The story behind one of my favorite Gospel hymns is recounted in James Boice’s commentary on John. If you aren’t familiar with the history, take a moment to read.
“In 1874 a French steamer called the Ville du Havre was on a homeward voyage from America when a collision with a sailing vessel took place. The damage to the steamer was considerable, and as a result it sank quickly with the loss of nearly all who had been on board. One passenger, Mrs. Horatio G. Spafford, the wife of a lawyer in Chicago, had been en route to Europe with her four children. On being informed that the ship was sinking she knelt with her children and prayed that they might be saved or, if not, that they might be willing to die, if that was God’s will.
When the ship went down, the children were all lost. Mrs. Spafford was rescued by a sailor who had been rowing over the spot where the ship had sunk and found her floating in the water. Ten days later, when she reached Cardiff, she sent her husband the message: “Saved alone.”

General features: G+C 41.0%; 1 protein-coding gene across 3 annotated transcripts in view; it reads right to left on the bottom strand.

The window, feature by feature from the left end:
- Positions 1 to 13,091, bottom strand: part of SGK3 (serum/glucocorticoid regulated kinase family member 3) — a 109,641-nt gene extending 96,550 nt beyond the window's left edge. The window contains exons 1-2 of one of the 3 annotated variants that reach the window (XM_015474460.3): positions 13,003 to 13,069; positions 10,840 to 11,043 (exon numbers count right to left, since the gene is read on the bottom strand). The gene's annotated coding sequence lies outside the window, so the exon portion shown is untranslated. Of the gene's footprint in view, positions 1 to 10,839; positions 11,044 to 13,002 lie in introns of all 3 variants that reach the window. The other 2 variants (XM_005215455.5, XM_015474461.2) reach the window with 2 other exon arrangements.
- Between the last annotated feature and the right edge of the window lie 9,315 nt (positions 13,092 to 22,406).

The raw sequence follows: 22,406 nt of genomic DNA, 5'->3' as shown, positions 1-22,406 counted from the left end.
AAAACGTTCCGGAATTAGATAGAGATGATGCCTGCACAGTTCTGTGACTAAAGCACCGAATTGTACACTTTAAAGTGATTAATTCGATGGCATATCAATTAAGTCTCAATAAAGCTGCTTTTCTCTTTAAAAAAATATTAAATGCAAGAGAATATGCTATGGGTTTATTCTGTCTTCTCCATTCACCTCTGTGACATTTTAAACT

This was a great blow, a sadness hardly comprehensible to anyone who has not lost a child. But though a great shock, it did not destroy the peace that either of the parents, who were both Christians, had from Jesus.
Spafford wrote as a testimony to the grace of God in his experience:
When peace, like a river, attendeth my way,
When sorrows like sea-billows roll-
Whatever my lot, thou hast taught me to say,
It is well, it is well with my soul.
Though Satan should buffet, though trials should come,
Let this blest assurance control,
That Christ has regarded my helpless estate,
And hath shed his own blood for my soul.
This is the meaning of the Christian’s peace. It is not an absence of conflict or any other kind of trial or disappointment. Rather it is contentment and trust in God in spite of such circumstances.”
“Peace I leave with you; my peace I give you. I do not give to you as the world gives. Do not let your hearts be troubled” (John 14:27).
Boice, J. M. (2005). The Gospel of John: An expositional commentary (1241–1242). Grand Rapids, MI: Baker Books.